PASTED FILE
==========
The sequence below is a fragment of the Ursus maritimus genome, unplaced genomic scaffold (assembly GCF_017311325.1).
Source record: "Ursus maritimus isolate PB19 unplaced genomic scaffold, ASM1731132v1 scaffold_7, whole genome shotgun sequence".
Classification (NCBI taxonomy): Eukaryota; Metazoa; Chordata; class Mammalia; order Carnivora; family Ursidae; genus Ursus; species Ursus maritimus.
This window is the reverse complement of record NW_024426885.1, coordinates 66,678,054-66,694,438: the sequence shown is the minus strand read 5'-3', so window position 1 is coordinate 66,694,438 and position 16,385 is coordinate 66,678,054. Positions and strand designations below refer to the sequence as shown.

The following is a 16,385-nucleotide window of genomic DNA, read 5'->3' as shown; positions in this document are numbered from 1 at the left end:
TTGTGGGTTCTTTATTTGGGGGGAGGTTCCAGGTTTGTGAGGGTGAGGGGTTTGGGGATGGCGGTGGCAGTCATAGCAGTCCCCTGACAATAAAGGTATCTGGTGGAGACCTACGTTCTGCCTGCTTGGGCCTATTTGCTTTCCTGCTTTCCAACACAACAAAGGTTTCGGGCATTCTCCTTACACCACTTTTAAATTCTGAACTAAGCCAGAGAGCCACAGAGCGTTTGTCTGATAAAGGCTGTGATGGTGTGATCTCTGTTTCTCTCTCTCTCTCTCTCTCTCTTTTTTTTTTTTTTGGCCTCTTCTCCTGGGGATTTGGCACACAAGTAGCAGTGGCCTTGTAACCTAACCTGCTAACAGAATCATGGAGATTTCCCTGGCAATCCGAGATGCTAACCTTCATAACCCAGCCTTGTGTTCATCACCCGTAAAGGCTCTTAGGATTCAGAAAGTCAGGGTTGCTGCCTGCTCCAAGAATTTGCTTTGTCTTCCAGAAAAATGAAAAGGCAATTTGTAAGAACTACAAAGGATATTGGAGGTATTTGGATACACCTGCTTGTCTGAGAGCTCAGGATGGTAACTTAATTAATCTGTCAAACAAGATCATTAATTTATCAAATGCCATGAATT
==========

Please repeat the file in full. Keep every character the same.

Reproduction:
The sequence below is a fragment of the Ursus maritimus genome, unplaced genomic scaffold (assembly GCF_017311325.1).
Source record: "Ursus maritimus isolate PB19 unplaced genomic scaffold, ASM1731132v1 scaffold_7, whole genome shotgun sequence".
Classification (NCBI taxonomy): Eukaryota; Metazoa; Chordata; class Mammalia; order Carnivora; family Ursidae; genus Ursus; species Ursus maritimus.
This window is the reverse complement of record NW_024426885.1, coordinates 66,678,054-66,694,438: the sequence shown is the minus strand read 5'-3', so window position 1 is coordinate 66,694,438 and position 16,385 is coordinate 66,678,054. Positions and strand designations below refer to the sequence as shown.

The following is a 16,385-nucleotide window of genomic DNA, read 5'->3' as shown; positions in this document are numbered from 1 at the left end:
TTGTGGGTTCTTTATTTGGGGGGAGGTTCCAGGTTTGTGAGGGTGAGGGGTTTGGGGATGGCGGTGGCAGTCATAGCAGTCCCCTGACAATAAAGGTATCTGGTGGAGACCTACGTTCTGCCTGCTTGGGCCTATTTGCTTTCCTGCTTTCCAACACAACAAAGGTTTCGGGCATTCTCCTTACACCACTTTTAAATTCTGAACTAAGCCAGAGAGCCACAGAGCGTTTGTCTGATAAAGGCTGTGATGGTGTGATCTCTGTTTCTCTCTCTCTCTCTCTCTCTCTTTTTTTTTTTTTTGGCCTCTTCTCCTGGGGATTTGGCACACAAGTAGCAGTGGCCTTGTAACCTAACCTGCTAACAGAATCATGGAGATTTCCCTGGCAATCCGAGATGCTAACCTTCATAACCCAGCCTTGTGTTCATCACCCGTAAAGGCTCTTAGGATTCAGAAAGTCAGGGTTGCTGCCTGCTCCAAGAATTTGCTTTGTCTTCCAGAAAAATGAAAAGGCAATTTGTAAGAACTACAAAGGATATTGGAGGTATTTGGATACACCTGCTTGTCTGAGAGCTCAGGATGGTAACTTAATTAATCTGTCAAACAAGATCATTAATTTATCAAATGCCATGAATT